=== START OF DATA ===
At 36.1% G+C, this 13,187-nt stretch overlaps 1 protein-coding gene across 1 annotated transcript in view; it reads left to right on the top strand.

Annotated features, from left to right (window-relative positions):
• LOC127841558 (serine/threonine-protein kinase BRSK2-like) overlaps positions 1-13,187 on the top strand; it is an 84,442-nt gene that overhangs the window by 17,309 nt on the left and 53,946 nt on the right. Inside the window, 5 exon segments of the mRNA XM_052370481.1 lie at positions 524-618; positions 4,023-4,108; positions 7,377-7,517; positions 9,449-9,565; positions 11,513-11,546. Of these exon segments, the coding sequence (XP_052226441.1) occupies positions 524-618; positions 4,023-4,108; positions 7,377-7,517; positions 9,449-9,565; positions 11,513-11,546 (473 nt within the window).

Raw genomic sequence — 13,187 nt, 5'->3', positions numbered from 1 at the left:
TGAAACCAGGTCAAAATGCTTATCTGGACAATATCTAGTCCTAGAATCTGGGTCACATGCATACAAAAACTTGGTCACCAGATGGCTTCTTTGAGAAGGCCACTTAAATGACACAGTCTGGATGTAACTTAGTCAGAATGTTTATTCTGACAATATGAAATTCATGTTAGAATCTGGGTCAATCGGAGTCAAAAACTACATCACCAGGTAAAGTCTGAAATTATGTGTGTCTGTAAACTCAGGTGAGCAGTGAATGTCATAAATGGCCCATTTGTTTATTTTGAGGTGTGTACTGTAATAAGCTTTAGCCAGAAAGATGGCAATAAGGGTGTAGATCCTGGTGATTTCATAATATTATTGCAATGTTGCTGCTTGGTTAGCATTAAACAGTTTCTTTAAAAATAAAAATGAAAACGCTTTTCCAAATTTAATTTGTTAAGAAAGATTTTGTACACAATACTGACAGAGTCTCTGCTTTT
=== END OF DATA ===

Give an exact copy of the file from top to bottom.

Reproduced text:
At 36.1% G+C, this 13,187-nt stretch overlaps 1 protein-coding gene across 1 annotated transcript in view; it reads left to right on the top strand.

Annotated features, from left to right (window-relative positions):
• LOC127841558 (serine/threonine-protein kinase BRSK2-like) overlaps positions 1-13,187 on the top strand; it is an 84,442-nt gene that overhangs the window by 17,309 nt on the left and 53,946 nt on the right. Inside the window, 5 exon segments of the mRNA XM_052370481.1 lie at positions 524-618; positions 4,023-4,108; positions 7,377-7,517; positions 9,449-9,565; positions 11,513-11,546. Of these exon segments, the coding sequence (XP_052226441.1) occupies positions 524-618; positions 4,023-4,108; positions 7,377-7,517; positions 9,449-9,565; positions 11,513-11,546 (473 nt within the window).

Raw genomic sequence — 13,187 nt, 5'->3', positions numbered from 1 at the left:
TGAAACCAGGTCAAAATGCTTATCTGGACAATATCTAGTCCTAGAATCTGGGTCACATGCATACAAAAACTTGGTCACCAGATGGCTTCTTTGAGAAGGCCACTTAAATGACACAGTCTGGATGTAACTTAGTCAGAATGTTTATTCTGACAATATGAAATTCATGTTAGAATCTGGGTCAATCGGAGTCAAAAACTACATCACCAGGTAAAGTCTGAAATTATGTGTGTCTGTAAACTCAGGTGAGCAGTGAATGTCATAAATGGCCCATTTGTTTATTTTGAGGTGTGTACTGTAATAAGCTTTAGCCAGAAAGATGGCAATAAGGGTGTAGATCCTGGTGATTTCATAATATTATTGCAATGTTGCTGCTTGGTTAGCATTAAACAGTTTCTTTAAAAATAAAAATGAAAACGCTTTTCCAAATTTAATTTGTTAAGAAAGATTTTGTACACAATACTGACAGAGTCTCTGCTTTT